Caitlin Smith to launch "miracle" new album
23 March 2010
Caitlin Smith's new album, due for release in May, was originally called Easier Said Than Done. The title, she says with a wry smile, was prophetic.
Extortion, a phone company erasing song “seeds”, drummer dramas and studio nightmares were just some of the obstacles that delayed the release, she says.
Now, however, she is looking forward to the launch of her second solo album, renamed You Have Reached Your Destination. A nationwide promotional tour is planned for 2010 and 2011. She also plans to reach an international audience by performing overseas at arts and music festivals.
A $15,000 New Work grant from Creative New Zealand enabled Smith to record the 14 original songs on her new album. There are songs about alcoholism, co-dependency, love, loss and “blind faith”.
“I don’t really do romantic songs,” she says. “I write songs that give voice to stories other people want to tell, but sometimes can’t.”
Song poet and performer
Described in the media as “one of Auckland best-known jazz vocalists” or an “icon of the New Zealand music industry”, Smith describes herself as a “song poet and performer”.
Watching her perform, there is no indication that she’s partially sighted – except when she tells her audience. With 10 per cent vision in one eye, five per cent in the other, total colour-blindness and extreme light sensitivity, Smith builds rapport with her audience, and delights with her extraordinary voice, storytelling and musicianship.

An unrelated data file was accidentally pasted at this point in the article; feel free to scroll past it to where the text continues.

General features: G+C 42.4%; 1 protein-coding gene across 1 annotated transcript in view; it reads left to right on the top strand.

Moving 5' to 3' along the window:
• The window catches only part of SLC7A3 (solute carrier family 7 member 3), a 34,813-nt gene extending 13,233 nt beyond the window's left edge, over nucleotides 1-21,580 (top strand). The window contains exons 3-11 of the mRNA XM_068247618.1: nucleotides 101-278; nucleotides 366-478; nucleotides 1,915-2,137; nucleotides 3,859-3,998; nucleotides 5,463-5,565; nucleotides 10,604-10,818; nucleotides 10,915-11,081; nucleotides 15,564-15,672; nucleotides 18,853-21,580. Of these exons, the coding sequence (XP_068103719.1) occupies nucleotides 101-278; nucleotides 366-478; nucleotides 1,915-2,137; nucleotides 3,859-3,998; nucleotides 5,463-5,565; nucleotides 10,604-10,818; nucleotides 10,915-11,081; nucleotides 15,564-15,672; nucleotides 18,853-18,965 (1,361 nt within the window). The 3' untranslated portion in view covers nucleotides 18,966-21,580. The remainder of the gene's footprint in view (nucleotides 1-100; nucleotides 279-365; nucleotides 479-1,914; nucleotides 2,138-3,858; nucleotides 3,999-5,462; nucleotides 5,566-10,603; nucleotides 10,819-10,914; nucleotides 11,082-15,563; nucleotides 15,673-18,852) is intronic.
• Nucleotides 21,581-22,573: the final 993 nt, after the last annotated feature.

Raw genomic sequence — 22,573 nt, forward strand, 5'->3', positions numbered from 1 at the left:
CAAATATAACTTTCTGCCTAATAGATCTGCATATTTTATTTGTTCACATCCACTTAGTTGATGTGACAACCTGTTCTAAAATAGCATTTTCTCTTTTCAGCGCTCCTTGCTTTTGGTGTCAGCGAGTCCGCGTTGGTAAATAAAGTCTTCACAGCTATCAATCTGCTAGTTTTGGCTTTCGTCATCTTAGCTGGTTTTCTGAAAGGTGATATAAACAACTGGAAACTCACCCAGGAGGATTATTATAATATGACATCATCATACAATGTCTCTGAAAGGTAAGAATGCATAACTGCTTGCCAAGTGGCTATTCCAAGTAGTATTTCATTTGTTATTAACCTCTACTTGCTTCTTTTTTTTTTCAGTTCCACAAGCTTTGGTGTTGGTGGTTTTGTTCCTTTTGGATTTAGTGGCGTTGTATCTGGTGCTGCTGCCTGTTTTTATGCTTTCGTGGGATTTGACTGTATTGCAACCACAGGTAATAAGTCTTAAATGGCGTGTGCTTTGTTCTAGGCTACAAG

“I’m a gigging musician and you learn your craft on the job,” she explains. “Performing assists me when I teach and my teaching informs my performance.”
Mentioning her vision impairment isn’t something she does to gain sympathy. She does it to raise awareness. “I don’t do music for entertainment. It’s very political for me and in almost every gig, I mention my sight. The more that disabled people explain how they see things, their view and their place in the world, the more people are able to understand and accept diversity and difference.”
Arts For All: opening doors to disabled people, published by Creative New Zealand in partnership with Arts Access Aotearoa in late 2009, features a photo of Caitlin Smith in full voice. Here, she talks about the importance of asking people what their access needs are rather than making assumptions.
For her, access is as much about accessing the means of production (vocally, musically and creatively) as it is about access to other artists’ work.
“In most workplaces, the onus in on the employer to make things accessible for workers,” she says. “But in my workplace, the music industry, there is no special accommodation.”
A full-time professional musician, Smith performs at least twice a week, and is a voice and songwriting coach. She also writes the column Finding Your Own Voice for the New Zealand Musician magazine. Her students have included Nesian Mystik, The D4, The Datsuns, Ardijah and Anika Moa, and she has taught at several tertiary institutions in Auckland.
“Politics is also my reason for teaching,” she explains. “I want people to have access to music and writing.”
Smith self-produced, financed and released an acclaimed debut album of originals entitled Aurere with The Caitlin Smith Group in 2005. “It’s very representative of who I am as an independent artist and I’m extremely proud of it. And when my new album comes out, I’ll be even more proud of that. It will be a miracle.”